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Recognising Climate Refugees Is a Glimmer of Hope for an Uncertain Future
00:29 am GMT+12, 29/01/2020, United Kingdom

By Magid Magid

With some of their highest points just metres above sea level, the 33 small islands which make up the country of Kiribati are under particularly intense threat from the unfolding climate emergency. There is an immediate problem of lack of access to freshwater, while sea level rise threatens to submerge the nation completely within a matter of decades. Some of the islands are already effectively uninhabitable, with the entire country likely to be uninhabitable within just 10 to fifteen years.

It was for these reasons that a man named Ioane Teitiota appealed to New Zealand for protection in 2013, on the basis that these conditions represented a threat to the lives of him and his family. And now, nearly seven years on, we have a landmark ruling. Sadly, Ioane has been unsuccessful in mounting his case, but the judgement opens the door to the possibility of a new category of refugee, a category badly needed if we are to retain compassion across the international community in the century ahead: the climate refugee.

The UN has agreed with the New Zealand courts in saying that Ioane is not deserving of protection, but crucially they also said the following: “The effects of climate change in receiving states may expose individuals to a violation of their rights...thereby triggering the non-refoulement obligations of sending states.” In essence, this acknowledges the category of the climate refugee, at least in principle.

And that is massive. We are one step closer to justice.

We cannot wait until the horror of losing homes and loved ones in the fires and floods of climate catastrophe is written on white faces in relatable places – the time to act is now.

This glimmer of light comes not a moment too soon. In the next decade alone, it is projected that up to ten million people will be displaced by the climate emergency. Of course, in many nations, this will be people displaced within states, rather than across borders. But when we look at the fate of a nation like Kiribati – likely to be literally wiped off the map in the coming years – it’s inevitable that many of those millions will be forced to seek refuge beyond a border. And that’s just in the next 10 years. Imagine what happens when it really starts getting hotter.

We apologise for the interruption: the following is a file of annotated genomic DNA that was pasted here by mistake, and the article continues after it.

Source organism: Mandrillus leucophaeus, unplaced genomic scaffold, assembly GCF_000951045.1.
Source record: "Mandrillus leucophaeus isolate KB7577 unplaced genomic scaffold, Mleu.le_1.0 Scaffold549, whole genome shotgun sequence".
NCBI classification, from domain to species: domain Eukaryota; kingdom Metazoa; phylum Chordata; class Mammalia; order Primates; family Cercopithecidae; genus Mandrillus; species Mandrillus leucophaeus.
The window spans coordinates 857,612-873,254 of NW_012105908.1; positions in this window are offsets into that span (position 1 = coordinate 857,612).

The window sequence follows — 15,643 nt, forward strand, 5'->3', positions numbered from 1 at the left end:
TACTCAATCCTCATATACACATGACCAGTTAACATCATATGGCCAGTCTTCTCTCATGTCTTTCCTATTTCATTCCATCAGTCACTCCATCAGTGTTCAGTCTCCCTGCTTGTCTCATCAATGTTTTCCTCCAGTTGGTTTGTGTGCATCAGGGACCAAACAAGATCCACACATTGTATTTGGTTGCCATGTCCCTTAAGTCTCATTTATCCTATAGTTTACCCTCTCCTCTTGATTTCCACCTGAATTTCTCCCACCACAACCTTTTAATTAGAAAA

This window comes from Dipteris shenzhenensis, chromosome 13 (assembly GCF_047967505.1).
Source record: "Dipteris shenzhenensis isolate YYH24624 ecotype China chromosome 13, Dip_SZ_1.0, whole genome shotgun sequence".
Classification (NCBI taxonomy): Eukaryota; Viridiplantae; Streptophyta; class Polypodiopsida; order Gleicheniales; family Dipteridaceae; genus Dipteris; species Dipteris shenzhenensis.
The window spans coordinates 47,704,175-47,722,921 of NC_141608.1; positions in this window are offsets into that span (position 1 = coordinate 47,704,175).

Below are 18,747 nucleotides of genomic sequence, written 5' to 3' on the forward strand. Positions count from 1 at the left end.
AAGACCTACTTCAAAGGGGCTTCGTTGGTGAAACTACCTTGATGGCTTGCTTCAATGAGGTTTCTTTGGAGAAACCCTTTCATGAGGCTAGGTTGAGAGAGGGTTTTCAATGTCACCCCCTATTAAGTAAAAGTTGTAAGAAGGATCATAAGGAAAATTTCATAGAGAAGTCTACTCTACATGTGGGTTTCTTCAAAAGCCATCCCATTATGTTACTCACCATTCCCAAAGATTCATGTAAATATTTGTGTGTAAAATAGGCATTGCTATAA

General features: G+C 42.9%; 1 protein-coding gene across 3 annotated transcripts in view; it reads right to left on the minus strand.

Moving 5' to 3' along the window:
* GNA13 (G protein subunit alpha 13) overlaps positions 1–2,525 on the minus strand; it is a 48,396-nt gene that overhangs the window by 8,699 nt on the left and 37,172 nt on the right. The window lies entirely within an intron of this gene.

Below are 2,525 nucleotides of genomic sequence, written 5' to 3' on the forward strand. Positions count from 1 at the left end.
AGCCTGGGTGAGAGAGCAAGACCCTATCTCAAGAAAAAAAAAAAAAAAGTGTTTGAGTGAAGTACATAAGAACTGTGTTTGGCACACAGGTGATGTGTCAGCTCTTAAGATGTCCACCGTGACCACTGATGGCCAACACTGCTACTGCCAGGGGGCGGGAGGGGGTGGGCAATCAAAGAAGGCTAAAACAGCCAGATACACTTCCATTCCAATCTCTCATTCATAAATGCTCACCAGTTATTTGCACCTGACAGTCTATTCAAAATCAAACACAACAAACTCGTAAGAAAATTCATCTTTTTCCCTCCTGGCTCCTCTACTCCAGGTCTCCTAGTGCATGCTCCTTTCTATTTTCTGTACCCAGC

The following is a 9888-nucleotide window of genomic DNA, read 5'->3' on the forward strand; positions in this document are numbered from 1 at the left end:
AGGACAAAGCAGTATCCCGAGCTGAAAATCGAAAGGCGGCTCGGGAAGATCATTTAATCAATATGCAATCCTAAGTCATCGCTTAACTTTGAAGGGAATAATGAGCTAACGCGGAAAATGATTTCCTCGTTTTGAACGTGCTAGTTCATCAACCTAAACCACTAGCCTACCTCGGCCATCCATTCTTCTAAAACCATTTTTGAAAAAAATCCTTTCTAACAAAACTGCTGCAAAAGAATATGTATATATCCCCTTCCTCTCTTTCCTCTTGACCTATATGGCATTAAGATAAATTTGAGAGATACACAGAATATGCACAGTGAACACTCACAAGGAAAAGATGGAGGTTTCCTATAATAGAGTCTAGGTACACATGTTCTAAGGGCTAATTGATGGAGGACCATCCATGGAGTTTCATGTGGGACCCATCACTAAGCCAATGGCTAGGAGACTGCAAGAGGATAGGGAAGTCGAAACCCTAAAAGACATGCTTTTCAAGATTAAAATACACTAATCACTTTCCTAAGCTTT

While the ruling offers a tiny bit of hope, we must be realistic about the fight ahead of us to both minimise the number of people displaced by the climate emergency, while offering real protection for those who are forced to move. On both fronts, things are particularly gloomy here in Britain. 

First of all, we aren’t doing nearly enough on tackling the climate emergency itself. Conservative politicians have the audacity to pretend we are world leaders because of our commitment to going net-zero by 2050, conveniently ignoring a whole host of stronger targets across the continent like 2035 in Finland and 2030 in Norway. More crucially, Tony de Brum, foreign minister of the Marshall Islands – another low lying Pacific nation – infamously called anything above two degrees of warming a “death warrant” for his people. 

Already, the chances of holding to 1.5 degrees looks vanishingly small. If we are serious about protecting lives around the world, we need to go further and faster in bringing down emissions.

Secondly, our recent past has highlighted our shameful record on opening our arms to the most vulnerable in the world. It is those beyond the easy embrace of development who are first to suffer the consequences of a world spinning its way into oblivion. We cannot wait until the horror of losing homes and loved ones in the fires and floods of climate catastrophe is written on white faces in relatable places – the time to act is now. Yet, just weeks after forming a landslide majority, one of the first acts of the Conservatives was to strip the Brexit deal of a provision allowing unaccompanied refugee children to be reunited with their families. It takes a few moments for callousness of this magnitude to really sink in. 

Meanwhile, on a continental scale, the EU has blood on its hands, upholding the most deadly border in the world. We all remember the image of young Alan Kurdi washed up on the beach in the summer of 2015. Just one year later, we allowed over 5,000 people to drown while trying to cross the Mediterranean. With the climate emergency accelerating faster than we feared, it will only be a matter of years before the so called Syrian refugee “crisis” is dwarfed into obscurity.

Still, as an MEP, I retain a faith in international institutions to rise to meet moments like these. Working across borders for stronger protections for the most vulnerable, along with stronger climate action, we can be so much more together than the sum of our individual nations. This UN ruling has helped me see a flicker of hope for a fairer world to come. Yes, the status quo of building barriers and barbed wire instead of bridges is already barbaric. But under the conditions of climate emergency, it will simply become untenable. 

It is a tragedy that Ioane and his family have not been granted protection, but he has forced us to face up to the facts. However, the law chooses to categorise us, there are millions more Ioanes who will need asylum in the years ahead. Whatever action we take now, sea levels will rise, disasters will intensify, droughts, floods and famines are coming. One day soon, the international community will have to recognise people displaced by this climate chaos as refugees. The alternative does not bear thinking about.

Magid Magid is Green MEP for Yorkshire and Humber.

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